Understanding Reed’s Endowment

How it works, and why it matters.

By Chris Lydgate ’90 | March 25, 2022

The brilliant professors solving equations on the blackboard. The students deeply engaged in debating Plato’s Republic. The Gothic halls rising up from the mist. None of it would be possible without the mysterious source of energy that pulses through campus much like Iron Man’s arc reactor—yes, we’re talking about Reed’s endowment.

That endowment, combined with annual gifts from alumni, parents, and friends—plus tuition revenue—is fundamental to Reed’s operation. It allows Reed to offer financial aid, pay professors’ salaries, invest in student services, heat the classrooms, run the sports center, and bring up the footlights in the theatre. And yet whenever I find myself in conversation about Reed’s finances, I am struck by the misconceptions people often harbor about the endowment, especially what is and is not possible when it comes to spending it.

In the Beginning

The history of the college’s endowment stretches back to 1904, when Amanda Reed died, bequeathing her fortune to an “institution of learning.” The Reed Institute was funded in 1909 with the sum of about $3 million—worth more than $96 million today. This fabulous sum allowed the trustees to embark on an ambitious plan for the college, spending generously to construct grand buildings such as the Old Dorm Block and Eliot Hall, hire professors, and recruit a dynamic young president, William Trufant Foster. 

But the halcyon days did not last long. In the mid-1910s, the economy of the Northwest sank into a deep recession. The value of Reed’s endowment, which was primarily invested in local real estate, dropped by half. Making matters worse, the rental income generated by the properties plunged even farther. Meanwhile, America’s entry into World War I in 1917 further exacerbated the financial squeeze by cutting enrollment. By 1918, Reed’s graduating class had shrunk to a mere 37, and the college was facing an operating deficit of $50,000. President Foster and the trustees appealed to Portland’s wealthy citizens for support, but met with a stony reception—Reed was perceived as a hotbed of pacifists and radicals. The college was in financial crisis.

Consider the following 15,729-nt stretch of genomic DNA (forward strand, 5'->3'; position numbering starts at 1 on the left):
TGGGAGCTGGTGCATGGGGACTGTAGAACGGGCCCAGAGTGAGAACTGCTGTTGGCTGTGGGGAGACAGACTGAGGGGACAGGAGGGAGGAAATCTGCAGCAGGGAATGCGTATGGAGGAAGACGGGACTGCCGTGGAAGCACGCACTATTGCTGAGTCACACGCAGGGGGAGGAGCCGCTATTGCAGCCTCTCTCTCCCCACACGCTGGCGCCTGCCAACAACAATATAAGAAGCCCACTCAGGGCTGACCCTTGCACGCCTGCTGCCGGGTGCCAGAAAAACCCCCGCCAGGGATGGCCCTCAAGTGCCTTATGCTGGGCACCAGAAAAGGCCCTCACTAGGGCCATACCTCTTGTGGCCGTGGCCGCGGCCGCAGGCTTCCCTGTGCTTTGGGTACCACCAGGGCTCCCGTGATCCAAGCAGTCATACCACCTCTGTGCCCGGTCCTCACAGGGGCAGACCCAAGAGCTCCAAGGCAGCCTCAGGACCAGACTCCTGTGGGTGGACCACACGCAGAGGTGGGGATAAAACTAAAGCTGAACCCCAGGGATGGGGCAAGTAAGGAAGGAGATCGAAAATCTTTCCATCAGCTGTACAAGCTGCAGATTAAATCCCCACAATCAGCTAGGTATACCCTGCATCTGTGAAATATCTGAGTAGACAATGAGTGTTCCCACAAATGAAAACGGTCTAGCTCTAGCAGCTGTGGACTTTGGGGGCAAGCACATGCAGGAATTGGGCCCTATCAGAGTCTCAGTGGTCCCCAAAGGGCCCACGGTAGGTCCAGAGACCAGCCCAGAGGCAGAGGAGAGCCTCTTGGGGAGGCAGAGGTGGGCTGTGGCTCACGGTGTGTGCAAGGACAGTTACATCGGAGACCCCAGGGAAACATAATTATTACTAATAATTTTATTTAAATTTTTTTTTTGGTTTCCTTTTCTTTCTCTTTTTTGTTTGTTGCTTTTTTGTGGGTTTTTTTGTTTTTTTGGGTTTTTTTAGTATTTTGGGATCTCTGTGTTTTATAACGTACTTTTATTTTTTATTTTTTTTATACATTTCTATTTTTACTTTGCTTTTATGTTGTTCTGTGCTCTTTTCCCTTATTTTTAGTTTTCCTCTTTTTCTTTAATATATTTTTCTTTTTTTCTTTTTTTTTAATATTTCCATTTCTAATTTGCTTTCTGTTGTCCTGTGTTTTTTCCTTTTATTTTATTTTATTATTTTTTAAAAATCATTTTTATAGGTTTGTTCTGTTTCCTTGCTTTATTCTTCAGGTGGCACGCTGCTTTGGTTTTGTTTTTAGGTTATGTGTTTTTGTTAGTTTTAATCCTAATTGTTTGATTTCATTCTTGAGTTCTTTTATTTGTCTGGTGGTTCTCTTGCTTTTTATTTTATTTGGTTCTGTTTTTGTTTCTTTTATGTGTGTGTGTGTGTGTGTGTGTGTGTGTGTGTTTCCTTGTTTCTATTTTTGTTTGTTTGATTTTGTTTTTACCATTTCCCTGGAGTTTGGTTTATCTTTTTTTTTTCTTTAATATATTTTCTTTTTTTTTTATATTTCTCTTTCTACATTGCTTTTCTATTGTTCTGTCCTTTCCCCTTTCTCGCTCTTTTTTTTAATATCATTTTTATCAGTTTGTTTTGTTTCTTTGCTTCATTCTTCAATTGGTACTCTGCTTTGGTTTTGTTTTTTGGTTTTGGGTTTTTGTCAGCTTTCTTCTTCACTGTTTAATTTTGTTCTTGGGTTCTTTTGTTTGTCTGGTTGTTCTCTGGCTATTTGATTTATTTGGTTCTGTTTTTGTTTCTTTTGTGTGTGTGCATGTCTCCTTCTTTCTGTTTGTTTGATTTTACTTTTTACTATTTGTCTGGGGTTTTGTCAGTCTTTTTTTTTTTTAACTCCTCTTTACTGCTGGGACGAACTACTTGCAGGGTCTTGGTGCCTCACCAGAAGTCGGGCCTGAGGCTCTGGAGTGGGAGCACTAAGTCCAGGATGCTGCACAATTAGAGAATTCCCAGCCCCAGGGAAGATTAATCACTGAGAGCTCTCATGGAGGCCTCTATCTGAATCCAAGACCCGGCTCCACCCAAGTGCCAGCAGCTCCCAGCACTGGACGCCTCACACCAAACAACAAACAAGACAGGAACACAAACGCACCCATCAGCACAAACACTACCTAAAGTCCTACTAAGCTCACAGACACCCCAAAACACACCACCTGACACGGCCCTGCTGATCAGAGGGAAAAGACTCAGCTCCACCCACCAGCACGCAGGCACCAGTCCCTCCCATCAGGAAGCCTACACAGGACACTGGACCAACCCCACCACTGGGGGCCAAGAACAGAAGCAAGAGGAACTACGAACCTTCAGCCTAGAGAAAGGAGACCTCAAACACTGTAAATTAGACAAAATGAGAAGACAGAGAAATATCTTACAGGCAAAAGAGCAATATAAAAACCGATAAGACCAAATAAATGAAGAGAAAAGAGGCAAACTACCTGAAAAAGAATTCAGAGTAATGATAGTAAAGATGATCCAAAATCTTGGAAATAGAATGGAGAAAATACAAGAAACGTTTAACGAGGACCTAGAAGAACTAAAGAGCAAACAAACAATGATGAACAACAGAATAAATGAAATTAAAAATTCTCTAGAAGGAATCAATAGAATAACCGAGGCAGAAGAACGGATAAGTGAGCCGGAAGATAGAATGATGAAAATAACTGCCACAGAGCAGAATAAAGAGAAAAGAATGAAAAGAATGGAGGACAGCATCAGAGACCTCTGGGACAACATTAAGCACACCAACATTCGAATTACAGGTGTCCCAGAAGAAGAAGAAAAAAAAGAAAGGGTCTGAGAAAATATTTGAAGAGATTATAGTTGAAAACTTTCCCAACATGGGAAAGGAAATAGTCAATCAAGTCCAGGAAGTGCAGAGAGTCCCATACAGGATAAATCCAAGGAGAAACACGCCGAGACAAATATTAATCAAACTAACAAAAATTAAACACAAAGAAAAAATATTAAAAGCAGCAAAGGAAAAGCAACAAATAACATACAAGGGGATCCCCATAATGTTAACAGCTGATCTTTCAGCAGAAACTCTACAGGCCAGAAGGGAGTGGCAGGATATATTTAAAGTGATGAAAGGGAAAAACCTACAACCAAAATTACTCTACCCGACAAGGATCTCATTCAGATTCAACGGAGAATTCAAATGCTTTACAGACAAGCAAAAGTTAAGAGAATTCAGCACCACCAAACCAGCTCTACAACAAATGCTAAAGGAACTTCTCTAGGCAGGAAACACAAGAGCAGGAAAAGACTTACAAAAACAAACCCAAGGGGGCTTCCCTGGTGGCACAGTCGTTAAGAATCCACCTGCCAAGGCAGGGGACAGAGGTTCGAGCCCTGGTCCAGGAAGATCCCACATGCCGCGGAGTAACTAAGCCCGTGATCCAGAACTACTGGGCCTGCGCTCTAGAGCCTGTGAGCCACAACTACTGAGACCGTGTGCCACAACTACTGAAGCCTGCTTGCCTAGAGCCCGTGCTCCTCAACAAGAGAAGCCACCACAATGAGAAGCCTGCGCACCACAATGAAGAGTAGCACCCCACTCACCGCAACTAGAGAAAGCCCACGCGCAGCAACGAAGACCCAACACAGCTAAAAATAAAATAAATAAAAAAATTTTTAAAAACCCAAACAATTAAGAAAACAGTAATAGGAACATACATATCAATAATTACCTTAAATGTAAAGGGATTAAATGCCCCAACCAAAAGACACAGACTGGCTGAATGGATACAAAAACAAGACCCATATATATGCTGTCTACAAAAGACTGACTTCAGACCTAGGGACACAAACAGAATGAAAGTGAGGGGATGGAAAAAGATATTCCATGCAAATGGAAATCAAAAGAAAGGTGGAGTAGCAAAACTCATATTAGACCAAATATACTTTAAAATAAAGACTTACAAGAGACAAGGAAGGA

Reed weathered the storm by slashing costs and launching a fundraising drive, which more or less set the pattern for the next 50 years. Whenever lean times struck, the college scraped through by appealing to supporters for cash or—as a last resort—selling off its dwindling stock of properties. By 1971, the value of the endowment had fallen to $4.4 million, barely the size of the annual budget at that time. This situation was unsustainable.

The Forest and the Trees

Imagine you own a stand of maple trees. There are two ways to earn money from a maple tree. You can chop it down and sell the timber. Or you can tap it and harvest the sap to make syrup. Chopping a tree down yields a big windfall, but then it’s gone forever. Tapping a tree produces less cash, but you can do it again next year. Moreover, if tapped with care, the tree will keep growing, and produce even more sap the next time around. 

On a basic level, this is the directive behind an endowment. When donors give to the endowment, they do so with the caveat that the gift won’t be spent down. The money is given to the college to safeguard and grow, creating a dependable source of income for years to come. The trustees have a responsibility (and legal restraints) that limit how much can be spent each year—as well as how much risk they can take in investment decisions. 

Reed’s current endowment is the result of decades of philanthropy, investment decisions, and discipline. As of June 30, 2021, its value stood at $779 million.